Mexicans Attack Americans!

Discussion in 'Current Events' started by Bullfighter, Dec 31, 2010.

  1. Bullfighter
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    [ame]http://www.youtube.com/watch?v=eo6ReKjnPlg&feature=related[/ame]
     
  2. Mr. H.
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    Why didn't they just build a wall around that fort?
     
  3. Douger
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    Scary schtuff BullShitter. Maybe you and Mini-14 should get together and solve the "problem" ?
     
  4. Bullfighter
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    I guess for the same reason that the US can't even build a fence.

    But the Chinese could build a wall twice as long as the US border to Mexico. This might explain why the Chinese are more intelligent and richer than the typical American.
     
  5. rightwinger
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    rightwinger Paid Messageboard Poster Gold Supporting Member Supporting Member

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    There was a wall. That is what they were fighting off of
     
  6. Mr. H.
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    I'm talking a wall around the wall. Ooh and a moat, with drawbridge.
     
  7. Sunni Man
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    THE TEXAS REVOLUTION: TEJANO PATRIOTS

    At the time of the battle, as many as eighty of the Alamo defenders were actually documented residents of Texas, but others had traveled to the fort from various states, volunteering their services for the revolution. Of the estimated 189 men who died in the Alamo, only six were actually born in Texas: Juan Abamillo, Juan A. Badillo, Carlos Espalier, Gregorio Esparza, Antonio Fuentes, and Andrés Nava. This work shall pay tribute to the Tejanos who died at the Alamo:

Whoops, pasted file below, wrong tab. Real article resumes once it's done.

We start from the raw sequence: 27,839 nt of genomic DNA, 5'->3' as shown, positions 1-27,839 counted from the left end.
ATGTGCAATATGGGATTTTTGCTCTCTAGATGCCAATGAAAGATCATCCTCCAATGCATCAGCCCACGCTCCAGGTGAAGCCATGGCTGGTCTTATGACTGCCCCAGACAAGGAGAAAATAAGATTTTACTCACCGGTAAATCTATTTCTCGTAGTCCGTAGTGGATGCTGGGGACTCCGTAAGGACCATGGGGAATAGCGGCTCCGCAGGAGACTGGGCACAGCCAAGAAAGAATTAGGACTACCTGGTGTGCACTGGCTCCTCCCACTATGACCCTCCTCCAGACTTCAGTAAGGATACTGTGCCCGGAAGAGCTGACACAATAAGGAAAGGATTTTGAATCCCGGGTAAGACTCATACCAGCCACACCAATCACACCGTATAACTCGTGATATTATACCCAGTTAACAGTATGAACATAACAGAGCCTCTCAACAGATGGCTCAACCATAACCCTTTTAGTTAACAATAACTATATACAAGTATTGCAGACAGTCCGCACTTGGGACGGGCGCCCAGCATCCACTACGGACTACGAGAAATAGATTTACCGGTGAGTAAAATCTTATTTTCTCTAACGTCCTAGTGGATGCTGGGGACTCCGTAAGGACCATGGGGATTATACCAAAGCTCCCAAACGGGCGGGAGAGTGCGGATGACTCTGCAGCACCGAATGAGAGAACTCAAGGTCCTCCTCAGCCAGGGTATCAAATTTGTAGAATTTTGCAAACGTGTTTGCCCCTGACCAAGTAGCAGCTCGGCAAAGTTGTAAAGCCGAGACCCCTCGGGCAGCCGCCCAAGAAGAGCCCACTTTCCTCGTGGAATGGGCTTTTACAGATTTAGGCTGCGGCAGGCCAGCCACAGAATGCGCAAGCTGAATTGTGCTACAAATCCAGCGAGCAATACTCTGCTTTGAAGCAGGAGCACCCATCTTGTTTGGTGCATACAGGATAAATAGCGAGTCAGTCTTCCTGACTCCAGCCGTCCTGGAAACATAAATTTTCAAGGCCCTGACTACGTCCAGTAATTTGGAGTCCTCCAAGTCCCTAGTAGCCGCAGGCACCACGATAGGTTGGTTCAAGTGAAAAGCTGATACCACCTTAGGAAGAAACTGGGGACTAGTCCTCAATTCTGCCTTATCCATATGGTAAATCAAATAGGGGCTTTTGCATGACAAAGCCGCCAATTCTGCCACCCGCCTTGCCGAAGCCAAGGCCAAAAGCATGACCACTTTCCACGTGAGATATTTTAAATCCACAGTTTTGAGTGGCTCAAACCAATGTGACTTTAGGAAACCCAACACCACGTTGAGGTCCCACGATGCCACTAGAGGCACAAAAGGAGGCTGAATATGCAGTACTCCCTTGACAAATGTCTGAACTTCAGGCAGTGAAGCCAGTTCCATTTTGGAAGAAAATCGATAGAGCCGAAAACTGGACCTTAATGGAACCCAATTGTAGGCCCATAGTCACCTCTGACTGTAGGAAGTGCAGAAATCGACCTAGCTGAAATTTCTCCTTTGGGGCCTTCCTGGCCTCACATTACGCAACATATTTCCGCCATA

Juan Abamillo was a native Tejano who had volunteered to serve in the Texas Revolution under the command of Juan N. Seguín. He had arrived at the Alamo on February 23, 1836 and he died there on March 6, 1836 as he fought alongside Travis, Crocket and the others.

    Juan Antonio Badillo was born in Texas and also served under Captain Juan N. Seguín. Badillo accompanied Seguín to the Alamo in February. But when Seguín was called out to rally reinforcements, Badillo stayed at the Alamo. Like his fellow revolutionary, Juan Abamillo, Juan Antonio Badillo died on March 6, defending the Alamo against Mexican Federal troops.

    Carlos Espalier (1819-1836) was born in Texas and was said to be a protégé of Jim Bowie. When he died at the Alamo, he was only seventeen years old.

    José María Esparza (1802-1836), also known as Gregorio Esparza, was born in San Antonio de Béxar, as the child of Juan Antonio and Maria Petra (Olivas) Esparza. He married Anna Salazar, by whom he had several children. Esparza had enlisted with Captain Seguín in October 1835. When General Santa Anna and his forces arrived in February 1836, Esparza and his family were advised to take refuge in the Alamo. Although Esparza could have left if he had desired to do so, he decided to stay, and his family remained with him. He tended a cannon during the siege and died when the Alamo fell on March 6, 1836. His brother, Francisco Esparza, recovered his body and arranged for a Christian ceremony and burial. Most of the defenders were not given the same respect.